Handbook on Islam and Economic Life is a unique study, one of the first of its kind to consider Islam within a broader economic sphere. Covering a wide breadth of topics and research, it explores how Islam impinges upon and seeks to shape major aspects of economic life including economic organisation, business and management, finance and investment, charity, mutuality and self-help, and government. It concludes by analysing the link between religion and development, the present economic situation in Arab countries and the causes of underdevelopment in Muslim countries.
Finance has experienced rapid growth in recent years, showing significant innovation and sophistication, and producing a broad range of investment products which are not limited to the complete replication of conventional fixed-income instruments, derivatives and fund structures. Islamic Finance represents an elemental departure from traditional interest-based and speculative practices, relying instead on real economic transactions, such as trade, investment based on profit sharing, and other solidary ways of doing business, and aims to incorporate Islamic principles, such as social justice, ecology and kindness, to create investment products and financial markets which are both ethical and sustainable. Products created according to Islamic principles have shown a low correlation to other market segments and are relatively independent even from market turbulences like the subprime crisis. Therefore, they have become increasingly popular with secular Muslims and non-Muslim investors, as highly useful alternative investments for the diversification of portfolios. In iIslamic Capital/i iMarkets: Products and Strategies/i, international experts on Islamic Finance and Sharia'a Law focus on the most imminent issues surrounding the evolution of Islamic capital markets and the development of Sharia'a-compliant products. The book is separated into four parts, covering:ullidivGeneral concepts and legal issues, including Rahn concepts in Saudi Arabia, the Sharia'a process in product development and the integration of social responsibility in financial communities;/divlidivGlobal Islamic capital market trends, such as the evolution of Takaful products and the past, present and future of Islamic derivatives;/divlidivNational and regional experiences, from the world's largest Islamic financial market, Malaysia, to Islamic finance in other countries, including Germany, France and the US;/divlidivLearning from Islamic finance after the global financial crisis; analysis of the risks and strengths of Islamic capital markets compared to the conventional system, financial engineering from an Islamic perspective, Sharia'a-compliant equity investments and Islamic microfinance./div/ul iIslamic Capital Markets: Products and Strategies/i is the complete investors' guide to Islamic finance.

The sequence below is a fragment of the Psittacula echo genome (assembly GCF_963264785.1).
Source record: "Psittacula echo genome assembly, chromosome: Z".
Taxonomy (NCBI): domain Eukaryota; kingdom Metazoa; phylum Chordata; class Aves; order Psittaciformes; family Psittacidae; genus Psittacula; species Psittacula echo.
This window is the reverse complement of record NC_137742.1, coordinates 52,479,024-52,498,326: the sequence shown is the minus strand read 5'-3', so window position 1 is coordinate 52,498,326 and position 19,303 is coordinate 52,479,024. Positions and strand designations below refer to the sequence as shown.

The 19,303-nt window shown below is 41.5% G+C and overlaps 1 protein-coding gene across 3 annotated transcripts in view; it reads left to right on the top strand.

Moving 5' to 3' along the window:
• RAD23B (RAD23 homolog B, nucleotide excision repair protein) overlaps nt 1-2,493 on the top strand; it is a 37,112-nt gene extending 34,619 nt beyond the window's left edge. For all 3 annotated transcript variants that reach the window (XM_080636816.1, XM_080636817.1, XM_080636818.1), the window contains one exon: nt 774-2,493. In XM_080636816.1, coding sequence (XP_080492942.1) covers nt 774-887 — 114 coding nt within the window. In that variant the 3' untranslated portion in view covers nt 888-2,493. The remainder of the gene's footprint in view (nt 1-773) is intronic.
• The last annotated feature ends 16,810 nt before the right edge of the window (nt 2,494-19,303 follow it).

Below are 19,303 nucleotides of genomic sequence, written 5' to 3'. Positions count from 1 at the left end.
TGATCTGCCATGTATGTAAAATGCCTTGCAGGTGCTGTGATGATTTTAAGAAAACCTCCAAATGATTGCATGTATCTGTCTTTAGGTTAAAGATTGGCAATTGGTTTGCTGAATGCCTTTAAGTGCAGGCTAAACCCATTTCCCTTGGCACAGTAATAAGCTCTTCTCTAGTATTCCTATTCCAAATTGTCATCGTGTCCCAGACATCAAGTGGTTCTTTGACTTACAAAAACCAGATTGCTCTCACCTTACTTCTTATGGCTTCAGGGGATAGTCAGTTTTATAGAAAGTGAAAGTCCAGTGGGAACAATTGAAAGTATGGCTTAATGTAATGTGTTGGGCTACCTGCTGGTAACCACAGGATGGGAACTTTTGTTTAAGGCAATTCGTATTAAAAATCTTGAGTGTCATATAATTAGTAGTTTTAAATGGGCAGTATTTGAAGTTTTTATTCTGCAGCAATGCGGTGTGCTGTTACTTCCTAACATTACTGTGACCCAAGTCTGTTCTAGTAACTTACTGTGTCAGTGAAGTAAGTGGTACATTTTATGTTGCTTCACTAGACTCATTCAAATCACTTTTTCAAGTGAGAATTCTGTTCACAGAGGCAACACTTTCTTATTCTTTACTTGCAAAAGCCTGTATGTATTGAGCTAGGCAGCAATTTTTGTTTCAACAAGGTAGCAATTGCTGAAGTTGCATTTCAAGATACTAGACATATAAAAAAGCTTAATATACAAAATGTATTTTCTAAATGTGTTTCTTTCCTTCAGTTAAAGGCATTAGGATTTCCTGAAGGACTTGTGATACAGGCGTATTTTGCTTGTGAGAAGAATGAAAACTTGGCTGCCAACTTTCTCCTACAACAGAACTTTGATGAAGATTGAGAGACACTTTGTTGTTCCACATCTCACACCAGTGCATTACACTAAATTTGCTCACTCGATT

'Islamic Finance' provides source material for researchers and students of Islamic finance, and will be an essential purchase for libraries that have specialist works in this field, as well as those that lack such collections, but which need to provide support material for lone researchers or small student groups.
The Handbook of Islamic Banking comprises 25 studies by leading international experts on Islamic banking and finance specially commissioned to analyse the various debates and the current state of play in the field. From its origins thirty years ago, Islamic banking has expanded rapidly to become a distinctive and fast growing segment of the international banking and capital markets. Despite this expansion, Islamic banking still remains poorly understood in many parts of the Muslim world and continues to be a mystery in much of the West. This comprehensive Handbook provides a succinct analysis.